Women, for a very long time, have been kept repressed. While the dynamics might be changing now, this was not the case long time back. Women were relegated to the corners of the household, and there was no sense of achievement for them ever.
Women who wanted to make a name for themselves had to do either so in secrecy or under male pseudonyms. we bring for you these 9 strong women who carved a niche for themselves when they decided to enter the relatively men’s world of writing and getting books published under their name without using a man’s help.
1. Virginia Woolf
Born as Adeline Virginia Stephen, she was one of the foremost modernist writers of the 20th century. Her most famous works include novels, Mrs. Dalloway, To The Lighthouse, Orlando and a collection of short essays, A Room Of One’s Own. She started the trend of non-linear narratives that were later picked on by her peers and earned her much praise. She used to get bouts of depression, and ultimately committed suicide by jumping in the river.
2. Jane Austen
Who can forget the opening sentence of Pride and Prejudice?
“It is a truth universally acknowledged that a single man in possession of a good fortune must be in want of a wife.”
Well, this sentence was written by the famous Jane Austen and this novel is still today considered one-of-its-kind for the kind of society it portrayed and the romance shown between the main characters, Elizabeth and Mr. Darcy. Jane Austen’s entire plethora of work contains only six novels, but these novels have a fan following that is huge, and proudly call themselves Janeite’s. Her novels include Pride and Prejudice, Sense and Sensibility, Emma, Mansfield Park, Northanger Abbey, and Persuasion.
3. Charlotte Bronte
Charlotte Bronte is the author of the most famous novel, Jane Eyre. She was born into a relatively well-off family but suffered huge personal losses early in her life. Her mother and two elder sisters died when she was quite young, and she was left to take care of her younger sisters and brother. All the three sisters started writing under the pseudonym of “Bell”. And, they gained immense popularity following the publication of their novels. And, her sister Emily Bronte too, got famous for her book, Wuthering Heights.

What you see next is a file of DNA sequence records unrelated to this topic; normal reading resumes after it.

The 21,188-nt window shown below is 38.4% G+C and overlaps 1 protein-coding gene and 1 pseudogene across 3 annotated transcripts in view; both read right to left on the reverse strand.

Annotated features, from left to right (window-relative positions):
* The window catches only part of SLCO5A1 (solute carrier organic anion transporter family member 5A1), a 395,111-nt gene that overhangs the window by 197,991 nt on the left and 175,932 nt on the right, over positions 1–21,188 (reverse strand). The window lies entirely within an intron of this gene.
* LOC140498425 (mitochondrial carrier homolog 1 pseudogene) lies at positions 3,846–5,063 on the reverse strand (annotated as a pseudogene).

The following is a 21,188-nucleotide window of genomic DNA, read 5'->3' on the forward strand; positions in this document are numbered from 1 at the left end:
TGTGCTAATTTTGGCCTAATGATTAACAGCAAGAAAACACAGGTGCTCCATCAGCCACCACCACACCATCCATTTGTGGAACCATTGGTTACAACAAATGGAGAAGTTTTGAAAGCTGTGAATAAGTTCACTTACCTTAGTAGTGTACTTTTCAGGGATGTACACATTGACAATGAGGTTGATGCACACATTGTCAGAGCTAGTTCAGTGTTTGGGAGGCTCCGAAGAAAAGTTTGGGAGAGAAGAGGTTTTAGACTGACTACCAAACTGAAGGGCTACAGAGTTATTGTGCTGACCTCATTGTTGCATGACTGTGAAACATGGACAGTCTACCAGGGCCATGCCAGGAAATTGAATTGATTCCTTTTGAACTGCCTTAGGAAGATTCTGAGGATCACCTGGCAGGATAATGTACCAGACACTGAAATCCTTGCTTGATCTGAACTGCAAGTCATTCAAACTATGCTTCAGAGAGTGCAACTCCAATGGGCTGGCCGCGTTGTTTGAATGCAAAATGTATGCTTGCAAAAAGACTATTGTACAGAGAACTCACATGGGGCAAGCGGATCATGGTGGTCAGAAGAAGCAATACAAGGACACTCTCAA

4. Maya Angelou
Maya Angelou is a poet and award-winning author known for her acclaimed memoir, I Know Why the Caged Bird Sings, and her numerous poetry and essay collections. Born as Marguerite Annie Johnson in 1928, she was an actor, writer, poet, social activist all rolled in one. During her lifetime she published seven autobiographies, three books of essays, and several books of poetry, and was credited with a list of plays, movies, and television shows spanning over 50 years.
Her famous poem, Still I Rise is a great inspiration for many females even today. She was raped by her mother’s boyfriend at the age of five, and for almost five years after his death, she could not speak a word. She felt that “I thought, my voice killed him; I killed that man because I told his name. And then I thought I would never speak again because my voice would kill anyone …” However, she overcame her fear and started writing and talking again.
5. Agatha Christie
Born in England as Agatha Mary Clarissa Miller, she has to her credit over 66 detective novels and 14 short story collections. She was an English crime novelist, short story writer, and playwright. Her most popular characters were those of Hercule Poirot, Jane Marple, Parker Pyne, Harley Quin/Mr. Satterthwaite, and Tommy and Tuppence Beresford.
She even tried her hand at writing romantic novels, however, she is best known for her detective works. Her stage play, The Mousetrap is still today the longest-running play ever. As of 2015, it has had over 25,000 performances. Some of her most famous novels are And Then There Were None, The Murder Of Roger Ackroyd, and Murder On The Orient Express.